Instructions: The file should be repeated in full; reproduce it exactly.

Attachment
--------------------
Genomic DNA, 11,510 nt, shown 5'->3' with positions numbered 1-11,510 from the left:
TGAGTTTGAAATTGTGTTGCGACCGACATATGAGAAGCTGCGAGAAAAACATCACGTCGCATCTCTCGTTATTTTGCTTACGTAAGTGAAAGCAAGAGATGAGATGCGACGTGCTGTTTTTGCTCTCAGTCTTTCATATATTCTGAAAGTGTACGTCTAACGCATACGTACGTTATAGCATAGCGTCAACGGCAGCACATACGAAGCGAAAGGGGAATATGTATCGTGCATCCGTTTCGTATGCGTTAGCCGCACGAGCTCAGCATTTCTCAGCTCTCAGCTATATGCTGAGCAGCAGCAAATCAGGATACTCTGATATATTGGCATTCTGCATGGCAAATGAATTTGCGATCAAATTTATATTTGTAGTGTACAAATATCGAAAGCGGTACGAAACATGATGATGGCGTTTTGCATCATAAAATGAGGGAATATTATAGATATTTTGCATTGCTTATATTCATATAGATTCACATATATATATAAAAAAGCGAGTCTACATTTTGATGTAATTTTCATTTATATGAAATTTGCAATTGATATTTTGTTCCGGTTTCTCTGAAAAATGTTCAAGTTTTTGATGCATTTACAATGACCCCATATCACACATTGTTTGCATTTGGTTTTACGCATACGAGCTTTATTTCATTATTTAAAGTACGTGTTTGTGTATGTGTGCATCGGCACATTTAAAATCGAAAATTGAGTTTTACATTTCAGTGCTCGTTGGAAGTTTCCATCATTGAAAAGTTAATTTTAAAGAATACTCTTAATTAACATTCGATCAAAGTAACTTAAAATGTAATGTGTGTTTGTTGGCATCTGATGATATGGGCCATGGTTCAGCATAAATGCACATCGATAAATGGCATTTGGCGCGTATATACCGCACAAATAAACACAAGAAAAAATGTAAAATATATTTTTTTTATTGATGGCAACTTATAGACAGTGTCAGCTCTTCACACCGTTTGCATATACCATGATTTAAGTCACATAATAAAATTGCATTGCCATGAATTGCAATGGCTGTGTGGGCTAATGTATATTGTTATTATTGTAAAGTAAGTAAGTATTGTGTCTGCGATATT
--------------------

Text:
Genomic DNA, 11,510 nt, shown 5'->3' with positions numbered 1-11,510 from the left:
TGAGTTTGAAATTGTGTTGCGACCGACATATGAGAAGCTGCGAGAAAAACATCACGTCGCATCTCTCGTTATTTTGCTTACGTAAGTGAAAGCAAGAGATGAGATGCGACGTGCTGTTTTTGCTCTCAGTCTTTCATATATTCTGAAAGTGTACGTCTAACGCATACGTACGTTATAGCATAGCGTCAACGGCAGCACATACGAAGCGAAAGGGGAATATGTATCGTGCATCCGTTTCGTATGCGTTAGCCGCACGAGCTCAGCATTTCTCAGCTCTCAGCTATATGCTGAGCAGCAGCAAATCAGGATACTCTGATATATTGGCATTCTGCATGGCAAATGAATTTGCGATCAAATTTATATTTGTAGTGTACAAATATCGAAAGCGGTACGAAACATGATGATGGCGTTTTGCATCATAAAATGAGGGAATATTATAGATATTTTGCATTGCTTATATTCATATAGATTCACATATATATATAAAAAAGCGAGTCTACATTTTGATGTAATTTTCATTTATATGAAATTTGCAATTGATATTTTGTTCCGGTTTCTCTGAAAAATGTTCAAGTTTTTGATGCATTTACAATGACCCCATATCACACATTGTTTGCATTTGGTTTTACGCATACGAGCTTTATTTCATTATTTAAAGTACGTGTTTGTGTATGTGTGCATCGGCACATTTAAAATCGAAAATTGAGTTTTACATTTCAGTGCTCGTTGGAAGTTTCCATCATTGAAAAGTTAATTTTAAAGAATACTCTTAATTAACATTCGATCAAAGTAACTTAAAATGTAATGTGTGTTTGTTGGCATCTGATGATATGGGCCATGGTTCAGCATAAATGCACATCGATAAATGGCATTTGGCGCGTATATACCGCACAAATAAACACAAGAAAAAATGTAAAATATATTTTTTTTATTGATGGCAACTTATAGACAGTGTCAGCTCTTCACACCGTTTGCATATACCATGATTTAAGTCACATAATAAAATTGCATTGCCATGAATTGCAATGGCTGTGTGGGCTAATGTATATTGTTATTATTGTAAAGTAAGTAAGTATTGTGTCTGCGATATT